SPRINGFIELD – On Wednesday, House Assistant Minority Leader Jackie Haas (R-Kankakee) was awarded the Vince Demuzio Legislator of the Year Award from the Illinois Association of Community Action Agencies for 2023. The president of IACAA, Arturo Puckerin, visited Leader Haas’ Springfield office to present the award to her.
“Poverty affects too many communities in the 79th District and across Illinois, and it is imperative we work hard to combat it and help our low income neighbors,” said Leader Haas. “I’m honored to receive this award and am committed to improving the lives of low income Illinoisans so every Illinoisan has the opportunity to succeed and live happy, fulfilling lives. As a social worker for over 30 years, I understand the issues people affected by poverty face. I will continue supporting legislation to also assist these individuals and help them overcome challenges presented by poverty.”
The Illinois Association of Community Action Agencies is a membership organization and serves as the backbone for training, technical assistance, and advocacy efforts. It was founded in 1971 in Springfield and former State Senate Majority Leader Vince Demuzio served as the first executive director of IACAA prior to his first Senate term in 1975.
Leader Haas has fought for low income residents of the 79th District since she began her service in the House of Representatives in 2021. One of her most significant accomplishments was backing bipartisan legislation to bring natural gas to Pembroke Township, an area in the 79th District that has been historically underserved. Residents in Pembroke had been forced to heat their homes and cook with wood, propane gas, or electricity, causing a significant financial burden for many. Leader Haas also leads the House Republican Supporting Women & Families working group, which tackles issues such as the cost of living, child care, and retaining Illinois teachers and medical professionals.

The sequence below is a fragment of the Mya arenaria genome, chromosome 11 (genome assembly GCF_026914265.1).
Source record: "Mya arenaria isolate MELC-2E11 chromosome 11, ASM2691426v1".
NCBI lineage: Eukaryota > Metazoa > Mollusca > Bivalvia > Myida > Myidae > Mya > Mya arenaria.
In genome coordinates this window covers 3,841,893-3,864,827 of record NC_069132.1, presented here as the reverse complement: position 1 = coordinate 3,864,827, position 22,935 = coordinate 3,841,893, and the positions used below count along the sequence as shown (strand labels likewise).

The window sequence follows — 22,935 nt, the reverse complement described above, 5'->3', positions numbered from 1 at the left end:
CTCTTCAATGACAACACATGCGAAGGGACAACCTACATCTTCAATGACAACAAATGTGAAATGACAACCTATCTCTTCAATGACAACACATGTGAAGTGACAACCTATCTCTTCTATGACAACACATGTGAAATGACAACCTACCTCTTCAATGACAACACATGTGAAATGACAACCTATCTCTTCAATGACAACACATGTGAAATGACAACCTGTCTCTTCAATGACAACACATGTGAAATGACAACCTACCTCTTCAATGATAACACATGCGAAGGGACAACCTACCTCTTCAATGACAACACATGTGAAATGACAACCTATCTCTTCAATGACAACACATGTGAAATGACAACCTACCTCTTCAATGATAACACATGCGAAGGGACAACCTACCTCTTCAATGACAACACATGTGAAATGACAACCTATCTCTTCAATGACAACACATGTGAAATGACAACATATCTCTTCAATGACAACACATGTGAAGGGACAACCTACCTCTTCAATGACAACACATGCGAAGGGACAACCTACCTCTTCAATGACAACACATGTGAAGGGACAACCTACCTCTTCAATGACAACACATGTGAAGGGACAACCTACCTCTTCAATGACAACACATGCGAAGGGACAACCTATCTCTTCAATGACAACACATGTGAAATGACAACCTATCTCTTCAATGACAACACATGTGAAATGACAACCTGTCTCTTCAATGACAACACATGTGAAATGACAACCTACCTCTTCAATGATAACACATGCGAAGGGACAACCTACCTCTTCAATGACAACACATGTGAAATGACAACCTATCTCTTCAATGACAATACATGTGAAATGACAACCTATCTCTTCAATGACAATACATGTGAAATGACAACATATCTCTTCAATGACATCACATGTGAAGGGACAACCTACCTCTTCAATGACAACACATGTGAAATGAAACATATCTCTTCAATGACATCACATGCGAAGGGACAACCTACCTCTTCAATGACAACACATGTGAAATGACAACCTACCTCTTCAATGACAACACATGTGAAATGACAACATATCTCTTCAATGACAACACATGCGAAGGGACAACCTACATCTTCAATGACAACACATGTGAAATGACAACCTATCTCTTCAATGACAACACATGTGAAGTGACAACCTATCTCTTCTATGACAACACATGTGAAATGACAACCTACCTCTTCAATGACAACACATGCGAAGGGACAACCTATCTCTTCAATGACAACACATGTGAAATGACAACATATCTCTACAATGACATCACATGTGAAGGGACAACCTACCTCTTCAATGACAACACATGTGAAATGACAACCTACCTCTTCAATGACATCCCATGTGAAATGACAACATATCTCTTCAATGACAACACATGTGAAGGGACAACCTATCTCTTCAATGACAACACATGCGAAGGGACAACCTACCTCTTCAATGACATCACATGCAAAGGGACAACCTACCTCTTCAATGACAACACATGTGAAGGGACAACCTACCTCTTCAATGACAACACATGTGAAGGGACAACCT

Community Action Agencies were first established in Title II of the Economic Opportunity Act of 1964 to provide stimulation and incentives for rural and urban communities to mobilize their resources in order to combat poverty. The concept then evolved into the board structure of Community Action Agencies for equal representation by people with low income, public interests, and private entities.